Wednesday, October 31, 2012

Life Abroad: The Taker in Hungary

HALHATATLAN (The Taker) published in Hungary yesterday. I was thrilled to make the sale in Hungary but a little nervous, too, as there's a section that's set in medieval Hungary and when you don't speak the language, it's awfully easy to make a mistake with the history. I'm a bit of a fanboy for Hungary, having spent a little time there. I love the people, the culture, the architecture, the art, the music, the melancholy, the black humor, the romanticism. In honor of pub day, here's the English-language version of the interview I did with Hungarian newspaper Metropol:

The Taker is a story about unrequited love written in dark tone with a woeful mood. Why did you find the idea interesting to write it? Nowadays it seems that readers are much more into shiny happy endings.

I can’t say that I consciously avoided a happy ending, which does seem to be expected these days. I wrote the story that came to me: the tale of a woman who lets herself be morally corrupted as she tries to hold on to the man she loves, and is punished for it. Some readers have compared the heroine to Scarlett O’Hara in Gone With The Wind, with Madame Bovary and Anna Karenina, too (not that I’m comparing my book to any of those classics!) Perhaps because I’m older than most debut novelists, I feel comfortable writing a book that’s more in line with those tragic stories. Readers tell me that one of the things they like the most about The Taker is that isn’t not like every other book that’s out there.

These days love and romance tend to disappear from these kind of fantasy/paranormal/urban books while erotic or pornographic content is settling in. What is your opinion about it? Has it got any ruining effect on the quality of the books?

There certainly are a lot of paranormal romances published these days. In the US at least, these books are part of the romance genre and many are geared toward readers who like more explicit content. That’s the interesting thing about book publishing: there are books to serve every taste, if the reader is diligent about tracking them down. It goes back to what we were talking about, above: you find the majority of books being published right now fit into the mold of whatever’s popular—like happy endings no matter how plausible—and these are good for the reader who is looking for a comfortable, familiar read. But this kind of story doesn’t have a profound impact on readers. If you’re looking for something different, that will really sweep you away, you have to dare to go beyond the familiar. Hopefully, readers who are looking for something different will give The Taker a try.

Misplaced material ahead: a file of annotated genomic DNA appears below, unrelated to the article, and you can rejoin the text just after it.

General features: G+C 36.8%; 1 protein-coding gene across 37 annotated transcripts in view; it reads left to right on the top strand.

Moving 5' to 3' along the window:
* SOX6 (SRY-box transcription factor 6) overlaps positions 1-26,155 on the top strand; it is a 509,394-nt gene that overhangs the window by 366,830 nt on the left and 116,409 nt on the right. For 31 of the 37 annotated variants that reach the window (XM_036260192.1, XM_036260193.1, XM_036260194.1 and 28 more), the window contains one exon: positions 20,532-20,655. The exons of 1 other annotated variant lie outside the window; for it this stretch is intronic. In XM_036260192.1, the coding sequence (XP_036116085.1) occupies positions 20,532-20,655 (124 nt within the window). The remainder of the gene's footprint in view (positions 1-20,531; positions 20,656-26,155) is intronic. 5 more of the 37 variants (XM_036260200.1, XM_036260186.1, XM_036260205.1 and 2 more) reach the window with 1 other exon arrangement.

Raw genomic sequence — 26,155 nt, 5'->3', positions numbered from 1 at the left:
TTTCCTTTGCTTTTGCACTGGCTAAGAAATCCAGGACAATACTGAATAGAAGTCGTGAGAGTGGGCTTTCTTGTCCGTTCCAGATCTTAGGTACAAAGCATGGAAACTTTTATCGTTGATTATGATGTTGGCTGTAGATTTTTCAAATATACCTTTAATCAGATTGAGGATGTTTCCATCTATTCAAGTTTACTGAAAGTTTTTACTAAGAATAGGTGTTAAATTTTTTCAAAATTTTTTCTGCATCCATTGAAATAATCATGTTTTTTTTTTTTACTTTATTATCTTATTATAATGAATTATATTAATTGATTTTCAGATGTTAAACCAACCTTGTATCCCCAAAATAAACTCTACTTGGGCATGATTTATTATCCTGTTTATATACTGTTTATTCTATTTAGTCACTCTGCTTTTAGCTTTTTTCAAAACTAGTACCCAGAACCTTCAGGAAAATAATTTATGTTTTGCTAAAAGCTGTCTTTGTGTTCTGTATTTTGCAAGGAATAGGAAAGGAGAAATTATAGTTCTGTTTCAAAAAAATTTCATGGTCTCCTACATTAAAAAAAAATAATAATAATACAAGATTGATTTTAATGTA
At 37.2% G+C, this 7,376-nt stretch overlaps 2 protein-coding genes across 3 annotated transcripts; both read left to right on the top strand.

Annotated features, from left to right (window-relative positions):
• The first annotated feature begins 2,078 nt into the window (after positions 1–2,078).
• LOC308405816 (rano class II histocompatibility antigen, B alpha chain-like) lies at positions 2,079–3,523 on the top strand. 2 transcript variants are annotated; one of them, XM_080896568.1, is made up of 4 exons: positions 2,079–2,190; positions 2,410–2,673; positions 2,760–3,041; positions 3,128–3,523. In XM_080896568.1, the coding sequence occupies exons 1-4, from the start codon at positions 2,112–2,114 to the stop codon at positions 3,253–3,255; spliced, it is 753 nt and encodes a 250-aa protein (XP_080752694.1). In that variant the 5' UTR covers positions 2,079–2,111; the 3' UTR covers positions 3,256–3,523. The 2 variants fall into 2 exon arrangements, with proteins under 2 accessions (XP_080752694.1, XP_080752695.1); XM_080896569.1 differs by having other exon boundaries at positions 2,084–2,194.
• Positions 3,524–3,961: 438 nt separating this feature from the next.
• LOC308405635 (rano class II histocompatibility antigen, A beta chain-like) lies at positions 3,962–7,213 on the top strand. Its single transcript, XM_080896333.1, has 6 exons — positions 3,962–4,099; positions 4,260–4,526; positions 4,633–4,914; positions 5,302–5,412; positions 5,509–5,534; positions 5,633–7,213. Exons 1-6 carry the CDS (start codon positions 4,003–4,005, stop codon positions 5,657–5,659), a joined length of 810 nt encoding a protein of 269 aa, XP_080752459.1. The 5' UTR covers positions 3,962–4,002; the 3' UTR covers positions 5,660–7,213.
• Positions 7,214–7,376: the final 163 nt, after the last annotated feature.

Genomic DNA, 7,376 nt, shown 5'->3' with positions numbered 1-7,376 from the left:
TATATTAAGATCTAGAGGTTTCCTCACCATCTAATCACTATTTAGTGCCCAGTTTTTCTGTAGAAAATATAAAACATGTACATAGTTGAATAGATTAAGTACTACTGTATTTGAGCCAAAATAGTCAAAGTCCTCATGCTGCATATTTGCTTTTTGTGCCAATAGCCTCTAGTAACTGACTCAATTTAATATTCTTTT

The story takes place in the 19th century Puritan era in the US and today’s world. What do you think it is like to live here and now and to live back then? Did love mean a different thing 200 years ago?

I think that in the past, love didn’t hold the same central place in the scheme of things as it does now, at least in societies with which I’m familiar. Individualism was not as important as finding a place for oneself in society because survival was harder outside of a family. These days, the most important thing for many people seems to be self-fulfillment—personal happiness—and love is a big part of that.

That being said, I think through the ages, people have always wanted to have someone special in their lives: to be in love, and to have the satisfaction of being loved. This need will never go away, but the ways open to us to meet that need have changed through time. In The Taker, Lanore dares to want to marry the man she loves even though society tells her this will never happen. Her love is strong enough to overcome all obstacles—except that in going to this extreme, she defies nature, and you can never win against nature. She is punished for defying nature by losing her love and her humanity. She’s no longer like other men and women, and is left wondering what she has become, if she’s a monster like Adair.   

The novel noticeably avoids vampires and any other supernatural creatures (e.g.: werewolves etc.) with the concept of alchemy resulting a more mature atmosphere. Is this on purpose?